van der Schaar Lab

Building AI that clinicians and patients can trust – how to deal with ‘Generalization’

Human-centric AI applications are at the centre of the van der Schaar lab’s agenda. Our researchers, in cooperation with GSK, explore how data-centric and model-centric approaches can help with the Generalization challenge – how can AI systems apply their knowledge to new data outside their original training pool?

Generalization – the ability of AI systems to apply and/or extrapolate their knowledge to new data that might differ from the original training data – is a major challenge for the effective and responsible implementation of human-centric AI applications.

Now, we are exploring avenues that might deal with that challenge in patient-facing clinical applications of machine learning. Generalization in clinical AI is difficult because ML models are susceptible to overfitting, learning to spurious correlations and biases from underspecified datasets. Clinical datasets are often small, noisy, and unrepresentative, making pre-training techniques ineffective. Poor generalization can lead to unnoticed failures, posing risks to patient safety, especially for underrepresented groups.

The researchers highlight a tremendously important approach – responsible AI. Their main criterion for responsible use of ML is whether we can trust the predictions of a model. To trust model predictions, we need to identify the samples (individuals, subgroups, and features), on which the model performs well, deferring others to complementary approaches, to prevent model failures and potential harm to patients.

The paper, published in Nature Digital Medicine, suggests a number of possible solutions to the generalization challenge – mainly data-centric and model-centric methods (or a combination thereof) for selecting samples on which we can trust model predictions.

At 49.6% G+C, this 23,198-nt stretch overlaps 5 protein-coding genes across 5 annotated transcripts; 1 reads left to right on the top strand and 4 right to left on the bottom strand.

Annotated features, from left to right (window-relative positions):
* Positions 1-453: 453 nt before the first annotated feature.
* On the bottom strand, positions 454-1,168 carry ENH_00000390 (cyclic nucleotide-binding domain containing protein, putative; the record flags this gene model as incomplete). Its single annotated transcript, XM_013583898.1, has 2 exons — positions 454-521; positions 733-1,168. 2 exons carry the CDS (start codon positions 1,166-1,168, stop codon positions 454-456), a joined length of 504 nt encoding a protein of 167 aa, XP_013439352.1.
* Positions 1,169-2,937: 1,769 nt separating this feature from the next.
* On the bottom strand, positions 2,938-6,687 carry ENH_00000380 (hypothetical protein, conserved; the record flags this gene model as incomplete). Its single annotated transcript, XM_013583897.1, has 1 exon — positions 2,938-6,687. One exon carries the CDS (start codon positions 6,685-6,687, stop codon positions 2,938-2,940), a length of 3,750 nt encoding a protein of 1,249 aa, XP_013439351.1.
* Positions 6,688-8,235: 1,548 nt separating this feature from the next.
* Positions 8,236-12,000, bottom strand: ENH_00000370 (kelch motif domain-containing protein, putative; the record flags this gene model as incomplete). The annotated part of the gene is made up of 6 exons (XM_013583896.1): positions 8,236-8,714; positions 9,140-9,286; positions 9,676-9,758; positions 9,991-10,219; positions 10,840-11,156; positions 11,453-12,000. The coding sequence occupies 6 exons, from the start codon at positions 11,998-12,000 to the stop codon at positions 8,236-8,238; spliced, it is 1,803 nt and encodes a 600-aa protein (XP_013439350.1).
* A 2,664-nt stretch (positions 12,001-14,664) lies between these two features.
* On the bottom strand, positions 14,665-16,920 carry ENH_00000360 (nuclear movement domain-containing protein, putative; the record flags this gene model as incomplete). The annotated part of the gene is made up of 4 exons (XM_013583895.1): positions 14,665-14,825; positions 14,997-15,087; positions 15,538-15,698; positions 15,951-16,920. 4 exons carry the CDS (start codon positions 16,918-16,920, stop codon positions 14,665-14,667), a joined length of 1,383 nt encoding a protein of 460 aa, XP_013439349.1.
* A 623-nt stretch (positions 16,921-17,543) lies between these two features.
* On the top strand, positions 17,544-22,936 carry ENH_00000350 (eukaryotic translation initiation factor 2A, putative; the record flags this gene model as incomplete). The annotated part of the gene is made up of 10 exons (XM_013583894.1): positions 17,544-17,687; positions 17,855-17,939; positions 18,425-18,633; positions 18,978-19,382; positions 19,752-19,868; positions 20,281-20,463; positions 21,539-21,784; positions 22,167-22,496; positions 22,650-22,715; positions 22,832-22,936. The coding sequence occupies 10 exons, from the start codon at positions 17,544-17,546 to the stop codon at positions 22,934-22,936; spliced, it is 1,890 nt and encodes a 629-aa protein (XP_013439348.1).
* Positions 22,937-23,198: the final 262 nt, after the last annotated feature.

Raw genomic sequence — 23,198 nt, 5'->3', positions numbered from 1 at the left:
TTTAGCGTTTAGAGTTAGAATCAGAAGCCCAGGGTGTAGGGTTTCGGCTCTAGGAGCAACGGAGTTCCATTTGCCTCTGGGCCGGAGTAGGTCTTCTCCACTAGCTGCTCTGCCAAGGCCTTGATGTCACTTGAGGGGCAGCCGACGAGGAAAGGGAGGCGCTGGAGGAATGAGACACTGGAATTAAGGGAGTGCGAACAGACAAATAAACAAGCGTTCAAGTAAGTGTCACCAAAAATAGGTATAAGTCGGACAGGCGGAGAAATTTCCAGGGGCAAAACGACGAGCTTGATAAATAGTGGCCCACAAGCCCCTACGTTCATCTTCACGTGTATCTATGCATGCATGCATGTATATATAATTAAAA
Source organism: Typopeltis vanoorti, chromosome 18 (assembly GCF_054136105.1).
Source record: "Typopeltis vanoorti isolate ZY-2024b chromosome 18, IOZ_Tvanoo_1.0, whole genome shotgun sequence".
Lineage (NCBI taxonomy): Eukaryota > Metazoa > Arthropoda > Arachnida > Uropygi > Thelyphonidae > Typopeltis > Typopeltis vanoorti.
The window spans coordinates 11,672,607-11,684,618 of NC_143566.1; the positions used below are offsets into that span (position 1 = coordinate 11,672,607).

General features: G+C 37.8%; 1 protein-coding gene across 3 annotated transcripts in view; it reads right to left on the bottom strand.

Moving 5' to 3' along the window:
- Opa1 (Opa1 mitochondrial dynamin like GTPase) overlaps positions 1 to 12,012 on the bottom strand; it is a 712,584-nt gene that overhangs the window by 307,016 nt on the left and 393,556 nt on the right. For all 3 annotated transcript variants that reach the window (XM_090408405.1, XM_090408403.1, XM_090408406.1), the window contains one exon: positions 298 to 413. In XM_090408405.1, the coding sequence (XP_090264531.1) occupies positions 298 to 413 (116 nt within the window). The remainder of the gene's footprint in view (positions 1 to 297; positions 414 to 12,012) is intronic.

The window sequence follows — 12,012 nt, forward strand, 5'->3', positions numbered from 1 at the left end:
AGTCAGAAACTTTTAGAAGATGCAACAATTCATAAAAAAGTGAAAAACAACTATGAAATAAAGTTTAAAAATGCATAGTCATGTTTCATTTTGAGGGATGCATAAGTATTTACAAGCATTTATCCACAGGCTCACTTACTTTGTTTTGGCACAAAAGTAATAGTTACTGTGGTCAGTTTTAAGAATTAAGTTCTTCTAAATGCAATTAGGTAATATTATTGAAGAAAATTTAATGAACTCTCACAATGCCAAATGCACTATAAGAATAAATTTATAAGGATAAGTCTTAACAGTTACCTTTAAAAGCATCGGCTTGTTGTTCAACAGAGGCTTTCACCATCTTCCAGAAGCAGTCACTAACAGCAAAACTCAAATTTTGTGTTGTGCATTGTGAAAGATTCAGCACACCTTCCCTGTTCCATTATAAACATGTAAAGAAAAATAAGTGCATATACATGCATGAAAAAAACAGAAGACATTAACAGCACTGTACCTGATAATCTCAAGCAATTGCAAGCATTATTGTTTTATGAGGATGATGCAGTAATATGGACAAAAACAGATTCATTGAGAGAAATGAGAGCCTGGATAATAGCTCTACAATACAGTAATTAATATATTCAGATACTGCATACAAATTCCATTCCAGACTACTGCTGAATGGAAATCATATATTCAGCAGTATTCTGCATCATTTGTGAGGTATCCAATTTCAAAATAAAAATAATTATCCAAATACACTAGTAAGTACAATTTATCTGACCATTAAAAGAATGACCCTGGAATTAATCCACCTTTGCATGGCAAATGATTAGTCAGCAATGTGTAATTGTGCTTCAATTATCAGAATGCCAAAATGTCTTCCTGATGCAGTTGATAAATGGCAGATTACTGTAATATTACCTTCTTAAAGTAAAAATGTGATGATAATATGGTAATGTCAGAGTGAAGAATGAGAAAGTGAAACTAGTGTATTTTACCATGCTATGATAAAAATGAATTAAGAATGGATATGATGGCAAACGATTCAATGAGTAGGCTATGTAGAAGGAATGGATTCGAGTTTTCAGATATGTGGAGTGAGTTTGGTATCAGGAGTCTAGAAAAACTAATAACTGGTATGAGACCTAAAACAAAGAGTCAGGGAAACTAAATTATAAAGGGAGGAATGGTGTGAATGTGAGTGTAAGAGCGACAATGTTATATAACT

Data-centric AI methods, i.e. data curation/sculpting, aim to quantify the value and importance of individual samples and filter out samples of poor quality or including biases before model training. By removing noisy or mislabelled samples, the model training and performance are increased for the remaining data.

Model-centric methods, on the other hand, employs an additional machine learning model or the model itself to select samples on which model outputs are trustworthy. These models can be uncertainty estimation methods, model distillation, ensemble-based methods, conformal prediction, and others.

The researchers stress the need to involve a ‘human-in-the-loop’ instead of solely relying on model-centric methods in clinical application. Where impacts on individual patients are considered, AI needs human supervision still. This also holds true when it comes to ethical considerations in sample selection and model deployment. We attempt a reasoned exploration of the current ethical debate in the AI community trying to find a balance between practicality and equity, with the aim to maximize the reduction in potential harm while also recognize the issues marginalized subgroups might face.

For example, the researchers discuss the underrepresentation of males in breast cancer research and effective treatment. Currently, due to the prevalence of breast cancer and data limitations, a selective deployment of AI algorithms for women is discussed for responsible and effective use. As the generalization problem means potential risks when these models are used for men, they instead do not profit from the current state-of-the-art machine learning research. Is this the most ethical approach?

To be able to answer questions like that in the future, the authors, rather than advocating for a specific ethical recommendation, highlight the generalization challenges as an underlying technical machine learning problem. On that basis, so they hope, can the bioethical debate on selective deployment move beyond the ML and healthcare community to involve a broad range of stakeholders, including patient groups – a conversation necessary to move towards a trustworthy and reality-centric AI that offers more utility, safety, and equity.

Do you want to learn more about data-centric and reliable AI? Have a look at our NeurIPS 2023 tutorial on the topic here.

Andreas Bedorf